November 22, 2016

A three-peat of posts? Who do I think I am, the Chicago Bulls? Incredible!

(The Bulls won championships in 1991, 1992, and 1993, and again in 1996, 1997, and 1998 for those who didn’t quite get the poor joke I made. Thank you to those who found it humorous. And yes, I had to google my own joke.)

I just got done with my weekly therapy session and I felt the need to write, so I am doing so at the coffee shop close to home, and I’m sipping on chamomile tea and eating the best goddamn frosted sugar cookie I’ve had in a while. It’s crumbly and I’m sure some have fallen onto the keyboard, let alone the fact I’m typing with one slightly sticky hand now (from the cookie; gross, you guys. Grow up). This is why I can’t have nice things.

Tonight, I’m going to address something that I struggle with, and that is The V Word.

No, not “vagina,” although I like to joke that I could never be a lesbian because I am squeamish around other cunts. Bless anyone’s heart for dealing with these things. I thank you for your service.

No, sillies, I mean VULNERABILITY. 

(Insert a great clap of thunder, terrifying lightning, and flickering electronic devices as the word is read.)

First of all, what is it? The dictionary defines it as such: vul·ner·a·ble–adjective; susceptible to physical or emotional attack or harm. Synonyms include helpless, defenseless, powerless, impotent, weak, susceptible. Used in a sentence, “We were in vulnerable position.”

In general, I do not like to make myself feel any of the above. I am smart enough to realize I cannot prevent this from happening, but goddamn it if I don’t try. I do take issue with the word “weak,” though. I don’t find being vulnerable as being weak. It takes a great deal of courage to express yourself in a way as to be perceived as being vulnerable. Opening up and exposing the raw bits of you to other people is terrifying, which is why I don’t do it, or do it very rarely.

I never considered myself to be a controlling person, but with the amount of self-awareness I’ve been made to do over the last few months via therapy, I certainly can be! I recall a moment this last July when with two people I trust, one asked if they could drive since I had been doing all of it. I quickly said, “no!” And then followed up with “don’t take away the minimal amount of power I have!”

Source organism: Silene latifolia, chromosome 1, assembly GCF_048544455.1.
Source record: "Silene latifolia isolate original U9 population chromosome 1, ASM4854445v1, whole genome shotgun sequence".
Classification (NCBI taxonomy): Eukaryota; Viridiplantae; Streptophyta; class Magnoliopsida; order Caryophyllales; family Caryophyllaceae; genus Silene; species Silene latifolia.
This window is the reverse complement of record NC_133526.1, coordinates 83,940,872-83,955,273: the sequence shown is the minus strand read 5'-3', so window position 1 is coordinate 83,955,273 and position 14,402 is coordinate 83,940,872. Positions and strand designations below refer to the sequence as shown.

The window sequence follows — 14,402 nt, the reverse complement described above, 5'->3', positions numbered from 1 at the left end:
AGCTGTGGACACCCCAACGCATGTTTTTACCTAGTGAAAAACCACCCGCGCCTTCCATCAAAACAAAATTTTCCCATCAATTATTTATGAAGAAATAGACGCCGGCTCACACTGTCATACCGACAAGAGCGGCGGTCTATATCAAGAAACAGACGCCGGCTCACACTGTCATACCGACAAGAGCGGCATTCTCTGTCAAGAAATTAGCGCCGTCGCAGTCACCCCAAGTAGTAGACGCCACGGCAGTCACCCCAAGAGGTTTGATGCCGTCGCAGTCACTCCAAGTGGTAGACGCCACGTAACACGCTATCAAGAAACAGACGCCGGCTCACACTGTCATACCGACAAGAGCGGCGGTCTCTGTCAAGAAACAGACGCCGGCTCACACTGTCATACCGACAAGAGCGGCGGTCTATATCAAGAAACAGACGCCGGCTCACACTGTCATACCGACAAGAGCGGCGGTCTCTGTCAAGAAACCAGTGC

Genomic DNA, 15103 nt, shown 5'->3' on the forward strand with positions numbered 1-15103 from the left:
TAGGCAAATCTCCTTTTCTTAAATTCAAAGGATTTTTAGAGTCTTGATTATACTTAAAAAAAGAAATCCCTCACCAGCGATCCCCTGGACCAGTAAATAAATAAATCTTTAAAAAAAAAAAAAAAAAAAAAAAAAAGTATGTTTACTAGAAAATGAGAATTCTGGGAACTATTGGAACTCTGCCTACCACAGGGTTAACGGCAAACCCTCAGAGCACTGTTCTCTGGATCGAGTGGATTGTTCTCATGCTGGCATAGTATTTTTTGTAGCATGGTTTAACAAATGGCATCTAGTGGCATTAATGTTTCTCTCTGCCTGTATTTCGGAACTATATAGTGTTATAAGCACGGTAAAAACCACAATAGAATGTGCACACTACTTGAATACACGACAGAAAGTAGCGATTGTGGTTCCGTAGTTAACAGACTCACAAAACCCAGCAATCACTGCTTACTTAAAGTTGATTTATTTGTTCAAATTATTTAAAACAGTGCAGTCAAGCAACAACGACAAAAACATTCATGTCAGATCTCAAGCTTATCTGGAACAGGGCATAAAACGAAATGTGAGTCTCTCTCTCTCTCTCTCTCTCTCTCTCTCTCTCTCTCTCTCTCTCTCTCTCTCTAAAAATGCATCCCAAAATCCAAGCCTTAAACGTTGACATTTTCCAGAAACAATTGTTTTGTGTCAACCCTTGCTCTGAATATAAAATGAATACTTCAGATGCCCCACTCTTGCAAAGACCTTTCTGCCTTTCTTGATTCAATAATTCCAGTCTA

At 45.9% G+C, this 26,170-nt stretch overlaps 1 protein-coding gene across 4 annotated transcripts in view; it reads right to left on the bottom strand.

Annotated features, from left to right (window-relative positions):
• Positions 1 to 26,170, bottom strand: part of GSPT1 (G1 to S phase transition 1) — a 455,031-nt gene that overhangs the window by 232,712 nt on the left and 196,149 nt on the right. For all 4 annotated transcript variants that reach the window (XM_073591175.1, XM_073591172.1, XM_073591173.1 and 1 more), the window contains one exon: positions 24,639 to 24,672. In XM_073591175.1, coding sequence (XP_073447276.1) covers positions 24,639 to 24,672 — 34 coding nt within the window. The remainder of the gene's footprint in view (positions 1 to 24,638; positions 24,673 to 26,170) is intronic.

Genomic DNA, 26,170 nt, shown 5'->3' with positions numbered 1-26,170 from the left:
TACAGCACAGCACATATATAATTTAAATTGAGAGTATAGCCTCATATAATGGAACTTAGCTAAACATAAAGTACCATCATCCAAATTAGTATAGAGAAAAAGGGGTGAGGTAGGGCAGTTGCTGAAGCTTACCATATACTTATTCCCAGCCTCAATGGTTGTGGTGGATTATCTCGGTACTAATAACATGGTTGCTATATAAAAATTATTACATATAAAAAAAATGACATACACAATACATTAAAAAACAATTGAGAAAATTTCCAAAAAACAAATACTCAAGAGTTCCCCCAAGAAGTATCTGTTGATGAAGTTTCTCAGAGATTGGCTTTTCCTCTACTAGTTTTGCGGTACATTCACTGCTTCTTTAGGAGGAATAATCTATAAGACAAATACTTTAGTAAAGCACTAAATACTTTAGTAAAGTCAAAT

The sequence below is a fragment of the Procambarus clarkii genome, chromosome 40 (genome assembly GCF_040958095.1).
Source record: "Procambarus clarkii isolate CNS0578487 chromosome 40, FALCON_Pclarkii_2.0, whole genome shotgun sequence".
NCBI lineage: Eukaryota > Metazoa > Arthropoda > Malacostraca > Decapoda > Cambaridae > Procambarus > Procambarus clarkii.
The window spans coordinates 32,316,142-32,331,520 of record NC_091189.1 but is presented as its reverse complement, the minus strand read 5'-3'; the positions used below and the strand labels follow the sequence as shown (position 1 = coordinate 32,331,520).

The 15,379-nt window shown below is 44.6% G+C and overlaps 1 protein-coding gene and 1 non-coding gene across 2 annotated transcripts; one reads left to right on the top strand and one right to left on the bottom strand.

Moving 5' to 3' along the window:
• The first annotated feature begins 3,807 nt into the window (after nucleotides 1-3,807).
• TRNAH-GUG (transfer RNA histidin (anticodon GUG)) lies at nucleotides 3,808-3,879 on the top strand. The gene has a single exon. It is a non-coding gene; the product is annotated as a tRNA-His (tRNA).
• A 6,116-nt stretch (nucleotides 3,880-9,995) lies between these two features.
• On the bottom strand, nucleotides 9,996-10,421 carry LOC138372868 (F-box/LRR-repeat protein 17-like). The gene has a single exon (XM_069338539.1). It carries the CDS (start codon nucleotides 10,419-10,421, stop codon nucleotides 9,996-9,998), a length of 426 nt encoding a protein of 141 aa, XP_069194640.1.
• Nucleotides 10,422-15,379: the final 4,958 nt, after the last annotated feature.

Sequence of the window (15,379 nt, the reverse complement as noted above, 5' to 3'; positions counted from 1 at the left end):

I can also be a bit of a control freak at work to an extent. I don’t like accepting help from coworkers unless I am forced to. I like to think I have shit under control most of the time, but will begrudgingly ask for assistance when it comes down to it.

I do most things by myself, as well. If I have a problem, yo, I’ll solve it, check out this hook while the DJ revolves it. I detest asking for help, although again, I will when I must. I won’t like it, but I’ll do it.

My dad was like this, too. When he was going through chemo and it really started to kick his ass, whenever we would go to his oncologist and she’d ask him how he was doing, knowing two weeks prior, he was puking his guts out, in pain, and leading a miserable existence, he’d smile and say he was doing okay.

“You’re not going to get a medal for pretending everything is OK when I know it hasn’t been, Dan,” she said to him one time. I started clapping and yelled “THANK YOU!” to her, because from my point of view, he was enduring so much but trying to act like it wasn’t a big deal. It’s cool, I got this…while breaking down crying at having me to see him in such a low state.

Sound familiar to anyone? Huh. The apple didn’t fall far from the tree.

I could probably think myself stupid as to why I am also this way, and believe me, I’ve tried. I think most of it comes from not wanting to bother anyone. I know that’s annoyingly cliche and the stereotypical reply, but truly y’all. We all have our own shit to deal with, why should I encumber  you with my problems, as well? I shouldn’t, so I don’t.

And yet, by doing so, I inadvertently push people away and I sit and wonder, “gosh, where is everyone?” I never claimed to be smart.